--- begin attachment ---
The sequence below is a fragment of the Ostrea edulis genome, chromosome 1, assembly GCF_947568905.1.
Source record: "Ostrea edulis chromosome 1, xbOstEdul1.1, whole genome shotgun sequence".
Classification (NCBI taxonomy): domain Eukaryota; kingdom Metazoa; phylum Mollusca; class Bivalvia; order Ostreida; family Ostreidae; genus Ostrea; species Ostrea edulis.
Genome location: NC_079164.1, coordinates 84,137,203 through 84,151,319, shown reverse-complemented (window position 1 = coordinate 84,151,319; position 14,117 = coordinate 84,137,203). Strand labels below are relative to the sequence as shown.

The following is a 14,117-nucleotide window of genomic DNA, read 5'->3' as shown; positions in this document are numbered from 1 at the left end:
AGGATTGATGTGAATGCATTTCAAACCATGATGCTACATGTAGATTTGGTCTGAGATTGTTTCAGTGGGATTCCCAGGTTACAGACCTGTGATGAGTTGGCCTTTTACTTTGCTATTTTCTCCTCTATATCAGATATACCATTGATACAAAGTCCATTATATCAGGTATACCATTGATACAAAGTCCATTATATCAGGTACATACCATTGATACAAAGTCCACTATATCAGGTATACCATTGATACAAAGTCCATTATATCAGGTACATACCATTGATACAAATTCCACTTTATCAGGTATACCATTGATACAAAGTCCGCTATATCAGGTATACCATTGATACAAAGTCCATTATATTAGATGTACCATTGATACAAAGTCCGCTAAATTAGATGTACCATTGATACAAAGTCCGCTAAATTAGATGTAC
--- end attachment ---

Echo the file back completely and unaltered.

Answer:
The sequence below is a fragment of the Ostrea edulis genome, chromosome 1, assembly GCF_947568905.1.
Source record: "Ostrea edulis chromosome 1, xbOstEdul1.1, whole genome shotgun sequence".
Classification (NCBI taxonomy): domain Eukaryota; kingdom Metazoa; phylum Mollusca; class Bivalvia; order Ostreida; family Ostreidae; genus Ostrea; species Ostrea edulis.
Genome location: NC_079164.1, coordinates 84,137,203 through 84,151,319, shown reverse-complemented (window position 1 = coordinate 84,151,319; position 14,117 = coordinate 84,137,203). Strand labels below are relative to the sequence as shown.

The following is a 14,117-nucleotide window of genomic DNA, read 5'->3' as shown; positions in this document are numbered from 1 at the left end:
AGGATTGATGTGAATGCATTTCAAACCATGATGCTACATGTAGATTTGGTCTGAGATTGTTTCAGTGGGATTCCCAGGTTACAGACCTGTGATGAGTTGGCCTTTTACTTTGCTATTTTCTCCTCTATATCAGATATACCATTGATACAAAGTCCATTATATCAGGTATACCATTGATACAAAGTCCATTATATCAGGTACATACCATTGATACAAAGTCCACTATATCAGGTATACCATTGATACAAAGTCCATTATATCAGGTACATACCATTGATACAAATTCCACTTTATCAGGTATACCATTGATACAAAGTCCGCTATATCAGGTATACCATTGATACAAAGTCCATTATATTAGATGTACCATTGATACAAAGTCCGCTAAATTAGATGTACCATTGATACAAAGTCCGCTAAATTAGATGTAC